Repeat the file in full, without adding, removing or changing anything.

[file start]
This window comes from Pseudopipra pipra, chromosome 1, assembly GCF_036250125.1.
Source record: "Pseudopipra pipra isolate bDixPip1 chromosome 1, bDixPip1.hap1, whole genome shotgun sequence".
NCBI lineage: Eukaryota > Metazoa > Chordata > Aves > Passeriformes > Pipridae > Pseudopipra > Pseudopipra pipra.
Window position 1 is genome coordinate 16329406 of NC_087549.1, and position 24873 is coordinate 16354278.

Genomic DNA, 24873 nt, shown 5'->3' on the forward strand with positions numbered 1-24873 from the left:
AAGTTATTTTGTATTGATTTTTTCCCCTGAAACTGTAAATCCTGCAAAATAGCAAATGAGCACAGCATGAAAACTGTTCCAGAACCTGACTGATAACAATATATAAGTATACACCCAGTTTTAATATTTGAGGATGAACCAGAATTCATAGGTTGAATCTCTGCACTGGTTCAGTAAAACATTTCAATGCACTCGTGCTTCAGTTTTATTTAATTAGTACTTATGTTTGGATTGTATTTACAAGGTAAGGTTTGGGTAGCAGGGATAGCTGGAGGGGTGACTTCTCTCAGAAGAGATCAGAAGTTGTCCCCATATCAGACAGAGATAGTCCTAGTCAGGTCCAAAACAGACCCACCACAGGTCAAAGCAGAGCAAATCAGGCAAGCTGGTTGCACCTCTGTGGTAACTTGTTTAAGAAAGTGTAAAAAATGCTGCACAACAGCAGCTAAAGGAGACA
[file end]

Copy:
This window comes from Pseudopipra pipra, chromosome 1, assembly GCF_036250125.1.
Source record: "Pseudopipra pipra isolate bDixPip1 chromosome 1, bDixPip1.hap1, whole genome shotgun sequence".
NCBI lineage: Eukaryota > Metazoa > Chordata > Aves > Passeriformes > Pipridae > Pseudopipra > Pseudopipra pipra.
Window position 1 is genome coordinate 16329406 of NC_087549.1, and position 24873 is coordinate 16354278.

Genomic DNA, 24873 nt, shown 5'->3' on the forward strand with positions numbered 1-24873 from the left:
AAGTTATTTTGTATTGATTTTTTCCCCTGAAACTGTAAATCCTGCAAAATAGCAAATGAGCACAGCATGAAAACTGTTCCAGAACCTGACTGATAACAATATATAAGTATACACCCAGTTTTAATATTTGAGGATGAACCAGAATTCATAGGTTGAATCTCTGCACTGGTTCAGTAAAACATTTCAATGCACTCGTGCTTCAGTTTTATTTAATTAGTACTTATGTTTGGATTGTATTTACAAGGTAAGGTTTGGGTAGCAGGGATAGCTGGAGGGGTGACTTCTCTCAGAAGAGATCAGAAGTTGTCCCCATATCAGACAGAGATAGTCCTAGTCAGGTCCAAAACAGACCCACCACAGGTCAAAGCAGAGCAAATCAGGCAAGCTGGTTGCACCTCTGTGGTAACTTGTTTAAGAAAGTGTAAAAAATGCTGCACAACAGCAGCTAAAGGAGACA